Analog and RF devices both transmit and receive information in the form of continuous variations in voltage or current. Any unwanted disturbance in the signal from noise or other sources is an error and reduces the signal-to-noise ratio (SNR). RF and analog circuits are similar with respect to signal propagation, but RF devices are more susceptible to noise at specific frequencies due to the extremely low amplitudes involved.

Digital circuits operate via two discrete voltage levels which define 'high' and 'low' states. A digital driver is designed to create a voltage level higher than or lower than these thresholds. As long as these threshold voltages are correctly recognized at the receiver, the digital circuit is functional.

Analog Ground vs. Digital Ground: Circuit Grounding Techniques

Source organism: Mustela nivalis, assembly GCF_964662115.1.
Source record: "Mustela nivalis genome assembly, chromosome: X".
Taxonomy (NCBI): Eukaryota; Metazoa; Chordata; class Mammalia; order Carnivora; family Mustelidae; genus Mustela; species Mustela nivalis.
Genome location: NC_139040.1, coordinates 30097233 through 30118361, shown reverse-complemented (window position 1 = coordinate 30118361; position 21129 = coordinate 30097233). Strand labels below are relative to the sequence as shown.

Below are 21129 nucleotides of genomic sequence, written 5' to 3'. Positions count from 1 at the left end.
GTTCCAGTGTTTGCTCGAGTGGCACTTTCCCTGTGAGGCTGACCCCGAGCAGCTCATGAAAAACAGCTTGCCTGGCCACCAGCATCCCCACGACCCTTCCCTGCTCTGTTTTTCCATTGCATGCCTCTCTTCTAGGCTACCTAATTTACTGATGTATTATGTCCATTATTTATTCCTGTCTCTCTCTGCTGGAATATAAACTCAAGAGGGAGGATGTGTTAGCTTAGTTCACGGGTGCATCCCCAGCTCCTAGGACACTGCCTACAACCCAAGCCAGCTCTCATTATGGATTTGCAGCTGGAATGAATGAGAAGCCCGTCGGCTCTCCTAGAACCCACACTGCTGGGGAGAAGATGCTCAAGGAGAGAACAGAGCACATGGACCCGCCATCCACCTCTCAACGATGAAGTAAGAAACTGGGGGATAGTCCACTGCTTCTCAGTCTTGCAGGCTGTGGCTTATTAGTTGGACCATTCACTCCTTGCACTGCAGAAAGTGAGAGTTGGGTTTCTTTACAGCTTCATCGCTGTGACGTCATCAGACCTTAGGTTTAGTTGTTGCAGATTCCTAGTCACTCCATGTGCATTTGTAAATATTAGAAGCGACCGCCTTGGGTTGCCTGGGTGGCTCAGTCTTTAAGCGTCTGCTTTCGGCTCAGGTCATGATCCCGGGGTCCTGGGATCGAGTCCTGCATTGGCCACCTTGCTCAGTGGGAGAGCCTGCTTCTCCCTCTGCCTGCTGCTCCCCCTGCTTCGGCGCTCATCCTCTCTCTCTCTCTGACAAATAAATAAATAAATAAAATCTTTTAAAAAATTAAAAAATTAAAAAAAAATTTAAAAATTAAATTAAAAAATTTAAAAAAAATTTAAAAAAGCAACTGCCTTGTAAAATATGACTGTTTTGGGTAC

Digital circuits are less susceptible to noise and distortion than analog or RF circuits. Their switching activity generates high-frequency noise, though, which can cause problems in sensitive analog circuits. Mixed-signal devices such as analog-to-digital converters (ADCs) and digital-to-analog converters (DACs) pose additional grounding problems, as we'll see later.

Effective grounding design must consider potential issues between analog and digital components. One standard grounding technique adds a continuous copper layer to a double-sided or multilayer printed circuit board (PCB), called a ground plane that is used as a ground reference.

The ground plane's large area of metal has the lowest resistance for low-frequency currents from analog circuits, and provides a low-inductance return path for high-frequency digital currents. It minimizes emissions from electromagnetic interference/radio-frequency interference (EMI/RFI), and also acts as a shield to reduce susceptibility to external EMI/RFI.